through theatre and play
Seenaryo is a leading specialist in theatre and play-based learning with marginalised communities in Lebanon and Jordan. Having reached 67,000 children, youth and women to date, we use theatre and play to transform education and equip people with the tools to collaborate, think critically and build transferable skills. Seenaryo is one of Expo 2020 Dubai’s 120 Global Innovators, has lectured for New York University on their Teacher Fellowship, and has been featured in Al Jazeera and Prospect Magazine.
The Queendom of Colours
We are over the moon to present our bilingual children’s book, illustrated by Syrian artist Ammar Khattab.
An adaptation of the very first Seenaryo show written by children in Jordan, The Queendom of Colours is a story of friendship, exile and forgiveness.
Emerald and Indigo live in a refugee camp in the Queendom of Colours. When the Queendom loses its colour, who will bring it back?
During the first Covid lockdown, 150 Seenaryo participants came together over Zoom to write lyrics and create choreography for a music video. When restrictions eased, we met in small groups to film.
Watch Seenaryo’s 2021 film to meet the children, youth, women and teachers who we reached last year through theatre and play.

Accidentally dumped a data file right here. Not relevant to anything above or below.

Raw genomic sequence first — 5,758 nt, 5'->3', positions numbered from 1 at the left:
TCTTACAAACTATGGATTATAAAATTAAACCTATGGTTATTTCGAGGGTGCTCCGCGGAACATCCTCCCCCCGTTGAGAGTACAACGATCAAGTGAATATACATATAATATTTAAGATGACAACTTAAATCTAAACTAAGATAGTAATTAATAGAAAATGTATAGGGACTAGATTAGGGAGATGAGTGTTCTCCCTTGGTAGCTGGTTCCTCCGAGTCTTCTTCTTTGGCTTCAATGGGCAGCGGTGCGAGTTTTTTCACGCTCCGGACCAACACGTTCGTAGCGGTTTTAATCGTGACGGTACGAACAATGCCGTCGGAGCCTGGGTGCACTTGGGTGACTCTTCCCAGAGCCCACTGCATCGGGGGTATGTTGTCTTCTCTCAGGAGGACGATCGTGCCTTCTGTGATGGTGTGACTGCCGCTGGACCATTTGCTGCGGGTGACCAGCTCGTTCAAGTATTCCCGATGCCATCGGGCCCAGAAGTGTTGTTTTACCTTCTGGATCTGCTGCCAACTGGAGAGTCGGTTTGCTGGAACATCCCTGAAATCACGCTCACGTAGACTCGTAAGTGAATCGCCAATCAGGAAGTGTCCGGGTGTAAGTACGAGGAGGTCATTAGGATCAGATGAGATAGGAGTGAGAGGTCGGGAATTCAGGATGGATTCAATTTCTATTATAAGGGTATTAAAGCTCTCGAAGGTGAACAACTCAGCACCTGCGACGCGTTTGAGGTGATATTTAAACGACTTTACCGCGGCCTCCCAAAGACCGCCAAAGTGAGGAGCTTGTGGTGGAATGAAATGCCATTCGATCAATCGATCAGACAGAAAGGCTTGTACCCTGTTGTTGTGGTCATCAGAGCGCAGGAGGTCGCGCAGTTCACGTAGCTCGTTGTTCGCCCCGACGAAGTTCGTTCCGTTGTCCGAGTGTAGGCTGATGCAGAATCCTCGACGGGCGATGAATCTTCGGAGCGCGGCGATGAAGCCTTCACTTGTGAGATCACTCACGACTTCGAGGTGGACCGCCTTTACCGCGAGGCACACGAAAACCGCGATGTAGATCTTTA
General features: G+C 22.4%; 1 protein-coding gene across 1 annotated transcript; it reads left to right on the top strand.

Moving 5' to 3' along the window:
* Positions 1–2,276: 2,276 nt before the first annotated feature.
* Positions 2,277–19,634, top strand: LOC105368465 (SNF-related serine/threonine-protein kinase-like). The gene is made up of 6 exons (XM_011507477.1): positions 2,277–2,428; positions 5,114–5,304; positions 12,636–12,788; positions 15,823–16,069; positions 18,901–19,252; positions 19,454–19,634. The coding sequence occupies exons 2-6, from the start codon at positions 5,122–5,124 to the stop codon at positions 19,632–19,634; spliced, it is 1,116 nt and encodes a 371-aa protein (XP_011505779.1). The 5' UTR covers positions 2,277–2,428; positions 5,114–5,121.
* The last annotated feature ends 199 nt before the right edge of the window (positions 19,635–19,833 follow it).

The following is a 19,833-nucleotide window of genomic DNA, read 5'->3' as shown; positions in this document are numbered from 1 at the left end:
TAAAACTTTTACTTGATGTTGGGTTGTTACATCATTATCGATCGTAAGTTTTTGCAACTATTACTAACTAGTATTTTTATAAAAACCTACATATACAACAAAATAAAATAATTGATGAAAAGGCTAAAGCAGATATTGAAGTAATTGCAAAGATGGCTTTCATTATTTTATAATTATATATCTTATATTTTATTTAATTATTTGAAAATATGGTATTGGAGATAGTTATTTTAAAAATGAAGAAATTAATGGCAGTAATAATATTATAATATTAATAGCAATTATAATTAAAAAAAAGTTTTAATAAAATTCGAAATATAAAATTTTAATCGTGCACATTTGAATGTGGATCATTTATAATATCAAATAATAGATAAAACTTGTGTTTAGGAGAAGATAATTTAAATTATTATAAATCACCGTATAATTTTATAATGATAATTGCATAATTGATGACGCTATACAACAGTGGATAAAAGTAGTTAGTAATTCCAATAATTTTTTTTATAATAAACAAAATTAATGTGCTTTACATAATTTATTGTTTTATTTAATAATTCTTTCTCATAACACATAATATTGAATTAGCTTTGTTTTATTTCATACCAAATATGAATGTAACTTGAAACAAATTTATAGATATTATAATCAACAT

Last year we worked with nearly 20,000 people, creating 59 original theatre productions and rolling out Playkit trainings in 95 schools. Read our full 2021 Impact Report here.
beneficiaries to date
children reached through the Seenaryo Playkit
children reached through I Learn From Home during Covid 19
original theatre productions created to date
at all levels including the way in which we run workshops, work with partners and train teachers – allowing all voices to be heard
that use science and research to inform our programme content, rollout and monitoring and evaluation strategy
Deep rootedness in local contexts & partnerships
working with and for communities for the long term
Agility & innovation
in our use of technology, our approach to teaching and learning, and our responses to the changing needs of beneficiaries
Accessibility & inclusivity
in terms of reaching those most in need as well as in our pedagogical ethos
The intrinsic value of artistic excellence
beyond its use as a tool for social impact
Through theatre and play, we support marginalised people to be powerful agents of their own lives and positive contributors to society
Facilitate the creation of powerful, high-quality performances
Support individuals in building social skills, life skills, and wellbeing
Foster social cohesion within and between refugee communities and host groups
Facilitate intercultural understanding within the Arab region and with countries outside it
Increase employment opportunities and professional capacity within teaching and facilitation
Transform teaching and learning to become child-centred, engaging and inclusive